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Questions to ask an abuse survivor

I’m encouraged by the number of people who want to be helpful. Even more, I’m grateful for those who are willing to take the risk of leaning into hard conversations, hoping to support someone who’s suffering. I’ve often received questions from people about what types of questions they should ask someone who has survived abuse. I’m learning that many people want to help but hesitate to step into the conversation out of fear that they’ll do or say something wrong.

If you’re someone who wants to support a survivor of abuse, thank you. Being fearful of saying the wrong thing is only natural. Feeling unprepared is common. The worst thing you could do would be to back away and hope someone else steps in. I’m happy to give you some jumping-off points in order to help you ask good questions. But first, allow me to give some words of caution.

When I first started sharing my story with others, I got a variety of responses. I was seventeen when I was sexually assaulted. I told two adults about it. The first one asked me what I was wearing when it happened. The second asked me if I was going to press charges. I have no doubt that both those adults thought they were being helpful. One thought she would shield me from further abuse by instructing me on my clothing choices, and the other thought she would help me get justice. My response? I walked away and never spoke to either of them again about my suffering.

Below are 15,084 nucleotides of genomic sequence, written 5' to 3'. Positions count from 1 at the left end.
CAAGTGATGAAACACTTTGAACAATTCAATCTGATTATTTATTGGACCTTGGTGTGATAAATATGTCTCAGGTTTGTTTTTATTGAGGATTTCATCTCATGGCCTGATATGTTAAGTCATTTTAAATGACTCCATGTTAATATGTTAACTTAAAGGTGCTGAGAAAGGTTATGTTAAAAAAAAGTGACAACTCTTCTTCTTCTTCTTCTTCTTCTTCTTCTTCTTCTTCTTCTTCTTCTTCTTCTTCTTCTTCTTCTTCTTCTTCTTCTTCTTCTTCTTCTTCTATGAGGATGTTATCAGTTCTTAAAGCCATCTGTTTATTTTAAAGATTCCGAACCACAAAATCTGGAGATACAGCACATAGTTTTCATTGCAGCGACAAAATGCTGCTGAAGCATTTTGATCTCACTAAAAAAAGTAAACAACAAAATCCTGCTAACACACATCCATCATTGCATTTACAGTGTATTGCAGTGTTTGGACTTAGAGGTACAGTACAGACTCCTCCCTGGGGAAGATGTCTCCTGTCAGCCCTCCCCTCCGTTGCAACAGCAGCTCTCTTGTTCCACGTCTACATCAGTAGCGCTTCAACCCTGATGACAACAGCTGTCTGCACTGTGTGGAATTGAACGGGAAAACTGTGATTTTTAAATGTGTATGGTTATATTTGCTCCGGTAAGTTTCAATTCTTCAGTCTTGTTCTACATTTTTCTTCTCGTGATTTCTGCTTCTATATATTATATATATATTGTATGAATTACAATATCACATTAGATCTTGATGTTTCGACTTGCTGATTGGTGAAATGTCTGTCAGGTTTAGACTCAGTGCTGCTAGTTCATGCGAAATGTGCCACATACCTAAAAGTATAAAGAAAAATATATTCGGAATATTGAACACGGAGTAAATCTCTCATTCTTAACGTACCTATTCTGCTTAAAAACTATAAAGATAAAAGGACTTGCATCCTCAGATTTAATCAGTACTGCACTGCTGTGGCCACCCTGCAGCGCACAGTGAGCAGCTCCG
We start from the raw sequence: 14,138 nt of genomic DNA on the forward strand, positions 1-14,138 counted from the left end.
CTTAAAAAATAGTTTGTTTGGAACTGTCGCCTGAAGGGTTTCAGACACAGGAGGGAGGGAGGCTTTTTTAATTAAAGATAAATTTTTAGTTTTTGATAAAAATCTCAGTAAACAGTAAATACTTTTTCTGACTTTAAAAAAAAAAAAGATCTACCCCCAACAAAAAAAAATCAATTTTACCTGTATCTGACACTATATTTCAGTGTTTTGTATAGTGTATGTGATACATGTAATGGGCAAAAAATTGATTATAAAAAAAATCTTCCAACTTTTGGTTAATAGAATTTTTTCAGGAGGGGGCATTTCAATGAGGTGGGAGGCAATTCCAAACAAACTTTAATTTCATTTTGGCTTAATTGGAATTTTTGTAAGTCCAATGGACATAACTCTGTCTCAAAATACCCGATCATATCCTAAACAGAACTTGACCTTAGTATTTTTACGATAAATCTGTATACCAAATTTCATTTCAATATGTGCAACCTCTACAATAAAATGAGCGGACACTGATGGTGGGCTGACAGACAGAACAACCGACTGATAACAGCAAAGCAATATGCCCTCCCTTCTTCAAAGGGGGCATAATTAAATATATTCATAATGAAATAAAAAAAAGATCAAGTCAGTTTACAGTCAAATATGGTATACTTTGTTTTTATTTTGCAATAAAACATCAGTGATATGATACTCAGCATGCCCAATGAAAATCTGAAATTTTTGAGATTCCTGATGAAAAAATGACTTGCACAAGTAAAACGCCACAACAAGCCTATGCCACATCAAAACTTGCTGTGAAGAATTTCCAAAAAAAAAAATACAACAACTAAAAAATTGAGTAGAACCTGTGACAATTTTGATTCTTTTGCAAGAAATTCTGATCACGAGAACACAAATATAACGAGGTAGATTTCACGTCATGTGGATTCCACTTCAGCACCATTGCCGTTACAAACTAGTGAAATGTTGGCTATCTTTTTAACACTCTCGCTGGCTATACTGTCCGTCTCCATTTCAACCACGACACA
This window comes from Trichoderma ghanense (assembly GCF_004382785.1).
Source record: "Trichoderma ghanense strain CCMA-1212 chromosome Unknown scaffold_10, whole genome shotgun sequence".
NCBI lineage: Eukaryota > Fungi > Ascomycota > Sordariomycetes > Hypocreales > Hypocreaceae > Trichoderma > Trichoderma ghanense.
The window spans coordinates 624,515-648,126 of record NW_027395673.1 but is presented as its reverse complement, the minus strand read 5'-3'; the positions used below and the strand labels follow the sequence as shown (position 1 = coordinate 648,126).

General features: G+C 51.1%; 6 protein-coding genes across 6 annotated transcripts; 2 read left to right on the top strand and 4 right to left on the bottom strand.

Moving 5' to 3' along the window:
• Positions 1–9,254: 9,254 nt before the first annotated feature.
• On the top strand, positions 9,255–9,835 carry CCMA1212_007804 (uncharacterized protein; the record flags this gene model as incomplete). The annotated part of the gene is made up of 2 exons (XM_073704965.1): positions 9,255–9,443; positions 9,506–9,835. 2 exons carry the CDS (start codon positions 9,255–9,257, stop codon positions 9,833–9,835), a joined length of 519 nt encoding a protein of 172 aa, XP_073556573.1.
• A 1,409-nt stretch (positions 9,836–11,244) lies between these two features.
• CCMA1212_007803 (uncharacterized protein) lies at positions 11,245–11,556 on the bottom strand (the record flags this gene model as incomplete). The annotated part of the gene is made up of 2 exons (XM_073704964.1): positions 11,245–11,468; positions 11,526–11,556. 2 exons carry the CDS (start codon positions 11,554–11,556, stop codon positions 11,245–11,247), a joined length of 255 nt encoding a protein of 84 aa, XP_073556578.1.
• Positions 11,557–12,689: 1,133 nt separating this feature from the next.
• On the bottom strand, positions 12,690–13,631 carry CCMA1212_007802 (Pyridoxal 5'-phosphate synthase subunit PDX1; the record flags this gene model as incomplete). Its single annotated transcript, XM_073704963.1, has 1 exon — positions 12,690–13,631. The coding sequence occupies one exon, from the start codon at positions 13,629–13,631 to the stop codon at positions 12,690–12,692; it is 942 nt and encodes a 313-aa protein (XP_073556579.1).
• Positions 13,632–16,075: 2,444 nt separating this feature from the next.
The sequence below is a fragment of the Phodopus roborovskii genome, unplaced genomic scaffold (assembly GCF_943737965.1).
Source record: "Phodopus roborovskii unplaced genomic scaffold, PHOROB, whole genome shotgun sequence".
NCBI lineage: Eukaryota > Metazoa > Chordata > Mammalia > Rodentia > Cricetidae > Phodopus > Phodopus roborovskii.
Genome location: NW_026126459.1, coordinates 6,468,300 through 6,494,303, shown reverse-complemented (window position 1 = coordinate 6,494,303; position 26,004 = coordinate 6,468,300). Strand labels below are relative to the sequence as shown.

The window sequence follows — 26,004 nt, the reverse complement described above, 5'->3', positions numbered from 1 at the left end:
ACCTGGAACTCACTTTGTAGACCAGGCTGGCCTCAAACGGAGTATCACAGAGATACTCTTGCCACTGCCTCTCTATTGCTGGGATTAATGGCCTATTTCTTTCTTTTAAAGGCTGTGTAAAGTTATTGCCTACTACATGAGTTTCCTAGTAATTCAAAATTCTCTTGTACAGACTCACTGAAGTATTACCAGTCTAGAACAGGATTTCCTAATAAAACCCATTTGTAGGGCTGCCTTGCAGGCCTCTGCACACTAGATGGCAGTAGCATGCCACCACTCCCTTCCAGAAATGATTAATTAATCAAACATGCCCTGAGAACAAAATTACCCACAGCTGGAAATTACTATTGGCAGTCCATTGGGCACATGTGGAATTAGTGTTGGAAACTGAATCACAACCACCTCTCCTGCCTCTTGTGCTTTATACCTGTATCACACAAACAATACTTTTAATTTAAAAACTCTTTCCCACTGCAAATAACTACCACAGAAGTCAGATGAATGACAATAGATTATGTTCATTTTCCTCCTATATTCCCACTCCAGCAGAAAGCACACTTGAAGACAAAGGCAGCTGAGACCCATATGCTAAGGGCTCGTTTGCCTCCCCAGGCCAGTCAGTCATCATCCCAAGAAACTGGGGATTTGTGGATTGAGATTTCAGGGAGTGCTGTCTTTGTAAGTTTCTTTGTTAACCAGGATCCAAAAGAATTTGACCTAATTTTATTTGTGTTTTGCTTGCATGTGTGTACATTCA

Many people think they’re being helpful by offering advice or trying to “make right” what went wrong. Allow me to let you off the hook. You won’t fix anything. Ever. You can’t make the hurt end by any word you will say. You can’t create peace by bringing the perpetrator to justice. No human word or action fixes the brokenness caused by abuse.

I’ve counseled dozens of abuse survivors. Not one of them “got better” because someone asked the right questions or offered the best advice. We all journey toward healing for our whole lives. You may have the honor of walking alongside one of these beautiful people, and you’ll be better for it. But you won’t ever fix anything.

So my word of caution is this: first, check your “fixer” at the door. Ask yourself why you want to step into the conversation before you step in. The ultimate motive should be love, fueled by compassion and hope. Second, you shouldn’t ask these questions of someone with whom you haven’t already established a strong relationship. Healing happens in the context of safety. If you aren’t sure whether you’re a safe person for her, ask someone else to step in and support her. Third, you’re not an investigator. The point is not that you get all the information. The point is that you empathize with her. This means you may not have all the facts, but hopefully you’ll gain insight into her experience. And finally, you’re (most likely) not a professional counselor. Please don’t try to counsel her – it takes years of study and experience to know how to guide someone toward healing. You are there to listen and support. Leave the counseling to someone who’s trained and ethically bound to do no harm.